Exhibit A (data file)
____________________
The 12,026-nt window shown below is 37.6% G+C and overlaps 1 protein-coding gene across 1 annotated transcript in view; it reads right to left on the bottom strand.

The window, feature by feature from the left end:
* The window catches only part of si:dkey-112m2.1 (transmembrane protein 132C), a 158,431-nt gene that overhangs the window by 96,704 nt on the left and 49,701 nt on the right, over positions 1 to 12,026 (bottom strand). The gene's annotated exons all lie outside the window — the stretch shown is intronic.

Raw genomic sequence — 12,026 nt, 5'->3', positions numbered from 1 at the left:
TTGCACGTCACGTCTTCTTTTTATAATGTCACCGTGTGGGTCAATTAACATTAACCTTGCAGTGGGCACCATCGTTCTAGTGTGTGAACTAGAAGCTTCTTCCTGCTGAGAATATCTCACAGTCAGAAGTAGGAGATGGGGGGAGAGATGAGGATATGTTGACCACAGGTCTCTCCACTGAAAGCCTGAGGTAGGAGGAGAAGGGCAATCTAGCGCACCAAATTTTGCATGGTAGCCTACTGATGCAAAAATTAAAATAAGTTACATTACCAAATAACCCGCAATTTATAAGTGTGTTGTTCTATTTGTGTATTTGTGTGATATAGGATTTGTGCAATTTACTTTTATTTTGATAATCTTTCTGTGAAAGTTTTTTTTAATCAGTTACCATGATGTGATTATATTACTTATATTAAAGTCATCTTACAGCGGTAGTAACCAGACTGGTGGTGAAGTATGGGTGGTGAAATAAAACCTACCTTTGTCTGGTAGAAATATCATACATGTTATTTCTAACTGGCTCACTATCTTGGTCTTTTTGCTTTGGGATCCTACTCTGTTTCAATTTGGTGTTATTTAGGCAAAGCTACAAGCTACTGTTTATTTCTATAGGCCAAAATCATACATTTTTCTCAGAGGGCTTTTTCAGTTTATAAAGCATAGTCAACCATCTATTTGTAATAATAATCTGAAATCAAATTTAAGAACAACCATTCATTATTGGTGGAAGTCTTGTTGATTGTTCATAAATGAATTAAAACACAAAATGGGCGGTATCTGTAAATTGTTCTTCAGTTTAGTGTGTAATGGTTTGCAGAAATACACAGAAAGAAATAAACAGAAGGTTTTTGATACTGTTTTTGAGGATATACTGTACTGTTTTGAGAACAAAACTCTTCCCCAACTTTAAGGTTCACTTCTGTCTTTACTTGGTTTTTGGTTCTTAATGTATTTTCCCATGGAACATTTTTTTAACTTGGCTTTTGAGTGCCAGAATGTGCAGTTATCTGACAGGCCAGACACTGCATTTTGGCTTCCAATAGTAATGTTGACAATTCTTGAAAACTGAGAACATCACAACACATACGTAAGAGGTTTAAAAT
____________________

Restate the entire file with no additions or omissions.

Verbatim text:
The 12,026-nt window shown below is 37.6% G+C and overlaps 1 protein-coding gene across 1 annotated transcript in view; it reads right to left on the bottom strand.

The window, feature by feature from the left end:
* The window catches only part of si:dkey-112m2.1 (transmembrane protein 132C), a 158,431-nt gene that overhangs the window by 96,704 nt on the left and 49,701 nt on the right, over positions 1 to 12,026 (bottom strand). The gene's annotated exons all lie outside the window — the stretch shown is intronic.

Raw genomic sequence — 12,026 nt, 5'->3', positions numbered from 1 at the left:
TTGCACGTCACGTCTTCTTTTTATAATGTCACCGTGTGGGTCAATTAACATTAACCTTGCAGTGGGCACCATCGTTCTAGTGTGTGAACTAGAAGCTTCTTCCTGCTGAGAATATCTCACAGTCAGAAGTAGGAGATGGGGGGAGAGATGAGGATATGTTGACCACAGGTCTCTCCACTGAAAGCCTGAGGTAGGAGGAGAAGGGCAATCTAGCGCACCAAATTTTGCATGGTAGCCTACTGATGCAAAAATTAAAATAAGTTACATTACCAAATAACCCGCAATTTATAAGTGTGTTGTTCTATTTGTGTATTTGTGTGATATAGGATTTGTGCAATTTACTTTTATTTTGATAATCTTTCTGTGAAAGTTTTTTTTAATCAGTTACCATGATGTGATTATATTACTTATATTAAAGTCATCTTACAGCGGTAGTAACCAGACTGGTGGTGAAGTATGGGTGGTGAAATAAAACCTACCTTTGTCTGGTAGAAATATCATACATGTTATTTCTAACTGGCTCACTATCTTGGTCTTTTTGCTTTGGGATCCTACTCTGTTTCAATTTGGTGTTATTTAGGCAAAGCTACAAGCTACTGTTTATTTCTATAGGCCAAAATCATACATTTTTCTCAGAGGGCTTTTTCAGTTTATAAAGCATAGTCAACCATCTATTTGTAATAATAATCTGAAATCAAATTTAAGAACAACCATTCATTATTGGTGGAAGTCTTGTTGATTGTTCATAAATGAATTAAAACACAAAATGGGCGGTATCTGTAAATTGTTCTTCAGTTTAGTGTGTAATGGTTTGCAGAAATACACAGAAAGAAATAAACAGAAGGTTTTTGATACTGTTTTTGAGGATATACTGTACTGTTTTGAGAACAAAACTCTTCCCCAACTTTAAGGTTCACTTCTGTCTTTACTTGGTTTTTGGTTCTTAATGTATTTTCCCATGGAACATTTTTTTAACTTGGCTTTTGAGTGCCAGAATGTGCAGTTATCTGACAGGCCAGACACTGCATTTTGGCTTCCAATAGTAATGTTGACAATTCTTGAAAACTGAGAACATCACAACACATACGTAAGAGGTTTAAAAT